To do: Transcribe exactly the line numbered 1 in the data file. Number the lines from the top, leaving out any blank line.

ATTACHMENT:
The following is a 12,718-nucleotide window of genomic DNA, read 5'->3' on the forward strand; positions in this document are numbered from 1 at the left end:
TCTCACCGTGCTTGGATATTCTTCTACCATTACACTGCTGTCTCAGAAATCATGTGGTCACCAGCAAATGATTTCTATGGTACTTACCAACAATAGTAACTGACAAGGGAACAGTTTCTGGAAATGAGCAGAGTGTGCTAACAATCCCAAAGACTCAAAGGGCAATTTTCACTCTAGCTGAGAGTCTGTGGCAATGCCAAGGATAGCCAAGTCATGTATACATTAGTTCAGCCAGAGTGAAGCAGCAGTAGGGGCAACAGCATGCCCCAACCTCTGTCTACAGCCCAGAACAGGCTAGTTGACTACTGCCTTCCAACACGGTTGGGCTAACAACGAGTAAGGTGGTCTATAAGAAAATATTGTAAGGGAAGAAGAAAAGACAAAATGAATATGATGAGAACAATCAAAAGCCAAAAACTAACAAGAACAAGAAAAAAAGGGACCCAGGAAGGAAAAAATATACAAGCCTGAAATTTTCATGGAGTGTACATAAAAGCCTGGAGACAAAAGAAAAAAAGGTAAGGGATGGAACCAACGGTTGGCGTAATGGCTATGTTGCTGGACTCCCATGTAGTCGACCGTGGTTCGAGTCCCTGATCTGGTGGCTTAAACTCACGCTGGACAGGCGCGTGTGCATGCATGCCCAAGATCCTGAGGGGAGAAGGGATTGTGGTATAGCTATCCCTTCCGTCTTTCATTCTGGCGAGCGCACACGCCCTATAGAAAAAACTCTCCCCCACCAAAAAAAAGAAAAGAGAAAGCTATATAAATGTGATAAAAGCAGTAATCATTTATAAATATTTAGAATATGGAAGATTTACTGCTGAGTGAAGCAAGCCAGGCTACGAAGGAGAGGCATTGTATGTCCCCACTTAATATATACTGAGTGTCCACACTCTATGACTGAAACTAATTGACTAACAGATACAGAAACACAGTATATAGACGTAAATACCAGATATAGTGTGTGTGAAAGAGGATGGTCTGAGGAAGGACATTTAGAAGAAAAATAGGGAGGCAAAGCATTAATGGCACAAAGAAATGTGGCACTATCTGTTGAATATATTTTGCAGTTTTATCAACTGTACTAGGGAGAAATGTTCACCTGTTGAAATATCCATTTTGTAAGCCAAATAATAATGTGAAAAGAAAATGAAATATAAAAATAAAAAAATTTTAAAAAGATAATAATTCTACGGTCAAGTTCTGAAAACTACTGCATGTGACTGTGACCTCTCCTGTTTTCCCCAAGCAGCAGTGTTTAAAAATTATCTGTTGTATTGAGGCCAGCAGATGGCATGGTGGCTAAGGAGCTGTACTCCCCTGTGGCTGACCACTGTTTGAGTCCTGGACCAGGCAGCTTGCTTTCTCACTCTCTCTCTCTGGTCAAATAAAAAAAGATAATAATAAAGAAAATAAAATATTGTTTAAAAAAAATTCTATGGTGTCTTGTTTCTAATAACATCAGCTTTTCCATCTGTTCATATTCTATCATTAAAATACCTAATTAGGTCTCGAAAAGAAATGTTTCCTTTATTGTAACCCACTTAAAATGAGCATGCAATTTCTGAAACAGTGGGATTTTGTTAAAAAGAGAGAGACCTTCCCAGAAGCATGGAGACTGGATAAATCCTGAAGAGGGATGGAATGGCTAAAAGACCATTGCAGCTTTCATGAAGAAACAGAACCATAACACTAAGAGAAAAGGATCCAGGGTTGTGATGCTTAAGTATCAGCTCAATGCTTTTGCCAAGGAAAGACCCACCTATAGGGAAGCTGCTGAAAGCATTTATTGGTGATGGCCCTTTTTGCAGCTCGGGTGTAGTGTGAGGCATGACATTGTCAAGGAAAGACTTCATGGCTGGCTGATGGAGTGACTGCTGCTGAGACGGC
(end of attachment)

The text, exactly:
The following is a 12,718-nucleotide window of genomic DNA, read 5'->3' on the forward strand; positions in this document are numbered from 1 at the left end: